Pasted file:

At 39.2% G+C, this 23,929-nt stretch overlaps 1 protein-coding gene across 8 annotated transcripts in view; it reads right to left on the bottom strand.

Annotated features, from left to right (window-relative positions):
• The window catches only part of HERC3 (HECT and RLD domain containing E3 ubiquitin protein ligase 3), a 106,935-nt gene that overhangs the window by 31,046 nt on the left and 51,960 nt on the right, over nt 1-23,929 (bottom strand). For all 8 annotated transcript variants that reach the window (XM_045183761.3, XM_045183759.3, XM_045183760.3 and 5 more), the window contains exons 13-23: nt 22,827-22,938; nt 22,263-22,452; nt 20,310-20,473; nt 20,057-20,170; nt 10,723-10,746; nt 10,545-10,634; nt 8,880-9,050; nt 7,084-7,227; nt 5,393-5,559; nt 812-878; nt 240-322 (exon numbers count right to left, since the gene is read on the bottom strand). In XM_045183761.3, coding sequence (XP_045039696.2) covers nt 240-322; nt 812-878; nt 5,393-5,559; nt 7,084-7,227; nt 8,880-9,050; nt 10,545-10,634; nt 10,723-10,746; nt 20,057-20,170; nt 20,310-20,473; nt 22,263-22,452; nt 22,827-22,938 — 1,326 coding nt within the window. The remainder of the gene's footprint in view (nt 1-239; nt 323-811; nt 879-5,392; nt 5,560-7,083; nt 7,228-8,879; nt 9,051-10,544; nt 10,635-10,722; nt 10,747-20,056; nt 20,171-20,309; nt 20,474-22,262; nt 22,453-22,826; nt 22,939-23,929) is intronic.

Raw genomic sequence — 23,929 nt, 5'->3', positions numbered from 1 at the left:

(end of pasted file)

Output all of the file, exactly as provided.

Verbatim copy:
At 39.2% G+C, this 23,929-nt stretch overlaps 1 protein-coding gene across 8 annotated transcripts in view; it reads right to left on the bottom strand.

Annotated features, from left to right (window-relative positions):
• The window catches only part of HERC3 (HECT and RLD domain containing E3 ubiquitin protein ligase 3), a 106,935-nt gene that overhangs the window by 31,046 nt on the left and 51,960 nt on the right, over nt 1-23,929 (bottom strand). For all 8 annotated transcript variants that reach the window (XM_045183761.3, XM_045183759.3, XM_045183760.3 and 5 more), the window contains exons 13-23: nt 22,827-22,938; nt 22,263-22,452; nt 20,310-20,473; nt 20,057-20,170; nt 10,723-10,746; nt 10,545-10,634; nt 8,880-9,050; nt 7,084-7,227; nt 5,393-5,559; nt 812-878; nt 240-322 (exon numbers count right to left, since the gene is read on the bottom strand). In XM_045183761.3, coding sequence (XP_045039696.2) covers nt 240-322; nt 812-878; nt 5,393-5,559; nt 7,084-7,227; nt 8,880-9,050; nt 10,545-10,634; nt 10,723-10,746; nt 20,057-20,170; nt 20,310-20,473; nt 22,263-22,452; nt 22,827-22,938 — 1,326 coding nt within the window. The remainder of the gene's footprint in view (nt 1-239; nt 323-811; nt 879-5,392; nt 5,560-7,083; nt 7,228-8,879; nt 9,051-10,544; nt 10,635-10,722; nt 10,747-20,056; nt 20,171-20,309; nt 20,474-22,262; nt 22,453-22,826; nt 22,939-23,929) is intronic.

Raw genomic sequence — 23,929 nt, 5'->3', positions numbered from 1 at the left: